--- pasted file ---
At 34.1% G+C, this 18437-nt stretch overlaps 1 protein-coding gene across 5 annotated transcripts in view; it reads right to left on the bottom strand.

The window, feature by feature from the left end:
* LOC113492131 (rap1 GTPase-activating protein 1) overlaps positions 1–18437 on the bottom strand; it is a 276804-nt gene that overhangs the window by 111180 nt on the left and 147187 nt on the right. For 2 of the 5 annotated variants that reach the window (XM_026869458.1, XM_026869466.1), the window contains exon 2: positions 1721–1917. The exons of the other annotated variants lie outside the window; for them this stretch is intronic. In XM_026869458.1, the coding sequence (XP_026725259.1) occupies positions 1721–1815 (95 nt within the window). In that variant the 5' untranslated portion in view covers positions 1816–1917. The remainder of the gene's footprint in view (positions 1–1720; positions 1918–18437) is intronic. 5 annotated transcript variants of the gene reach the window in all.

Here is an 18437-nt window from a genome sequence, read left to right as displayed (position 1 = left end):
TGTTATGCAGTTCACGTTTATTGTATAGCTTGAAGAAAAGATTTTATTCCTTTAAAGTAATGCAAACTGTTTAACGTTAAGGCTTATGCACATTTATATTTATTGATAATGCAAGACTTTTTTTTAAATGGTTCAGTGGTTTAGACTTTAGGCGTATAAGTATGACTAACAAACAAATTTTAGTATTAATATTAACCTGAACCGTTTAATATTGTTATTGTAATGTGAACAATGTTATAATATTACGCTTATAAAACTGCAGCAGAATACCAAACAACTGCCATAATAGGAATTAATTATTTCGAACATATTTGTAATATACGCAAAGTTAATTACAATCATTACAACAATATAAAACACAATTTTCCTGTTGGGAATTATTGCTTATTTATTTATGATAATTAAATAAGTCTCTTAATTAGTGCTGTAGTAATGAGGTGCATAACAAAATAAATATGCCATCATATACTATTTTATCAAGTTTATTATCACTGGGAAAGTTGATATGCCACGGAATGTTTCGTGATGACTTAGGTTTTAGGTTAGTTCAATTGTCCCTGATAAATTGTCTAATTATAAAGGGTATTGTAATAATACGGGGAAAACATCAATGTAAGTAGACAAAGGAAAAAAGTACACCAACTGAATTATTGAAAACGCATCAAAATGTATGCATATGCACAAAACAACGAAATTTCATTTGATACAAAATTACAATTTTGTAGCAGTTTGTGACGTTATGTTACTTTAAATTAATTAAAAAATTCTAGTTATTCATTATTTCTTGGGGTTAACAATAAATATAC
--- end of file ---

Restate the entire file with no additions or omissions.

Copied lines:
At 34.1% G+C, this 18437-nt stretch overlaps 1 protein-coding gene across 5 annotated transcripts in view; it reads right to left on the bottom strand.

The window, feature by feature from the left end:
* LOC113492131 (rap1 GTPase-activating protein 1) overlaps positions 1–18437 on the bottom strand; it is a 276804-nt gene that overhangs the window by 111180 nt on the left and 147187 nt on the right. For 2 of the 5 annotated variants that reach the window (XM_026869458.1, XM_026869466.1), the window contains exon 2: positions 1721–1917. The exons of the other annotated variants lie outside the window; for them this stretch is intronic. In XM_026869458.1, the coding sequence (XP_026725259.1) occupies positions 1721–1815 (95 nt within the window). In that variant the 5' untranslated portion in view covers positions 1816–1917. The remainder of the gene's footprint in view (positions 1–1720; positions 1918–18437) is intronic. 5 annotated transcript variants of the gene reach the window in all.

Here is an 18437-nt window from a genome sequence, read left to right as displayed (position 1 = left end):
TGTTATGCAGTTCACGTTTATTGTATAGCTTGAAGAAAAGATTTTATTCCTTTAAAGTAATGCAAACTGTTTAACGTTAAGGCTTATGCACATTTATATTTATTGATAATGCAAGACTTTTTTTTAAATGGTTCAGTGGTTTAGACTTTAGGCGTATAAGTATGACTAACAAACAAATTTTAGTATTAATATTAACCTGAACCGTTTAATATTGTTATTGTAATGTGAACAATGTTATAATATTACGCTTATAAAACTGCAGCAGAATACCAAACAACTGCCATAATAGGAATTAATTATTTCGAACATATTTGTAATATACGCAAAGTTAATTACAATCATTACAACAATATAAAACACAATTTTCCTGTTGGGAATTATTGCTTATTTATTTATGATAATTAAATAAGTCTCTTAATTAGTGCTGTAGTAATGAGGTGCATAACAAAATAAATATGCCATCATATACTATTTTATCAAGTTTATTATCACTGGGAAAGTTGATATGCCACGGAATGTTTCGTGATGACTTAGGTTTTAGGTTAGTTCAATTGTCCCTGATAAATTGTCTAATTATAAAGGGTATTGTAATAATACGGGGAAAACATCAATGTAAGTAGACAAAGGAAAAAAGTACACCAACTGAATTATTGAAAACGCATCAAAATGTATGCATATGCACAAAACAACGAAATTTCATTTGATACAAAATTACAATTTTGTAGCAGTTTGTGACGTTATGTTACTTTAAATTAATTAAAAAATTCTAGTTATTCATTATTTCTTGGGGTTAACAATAAATATAC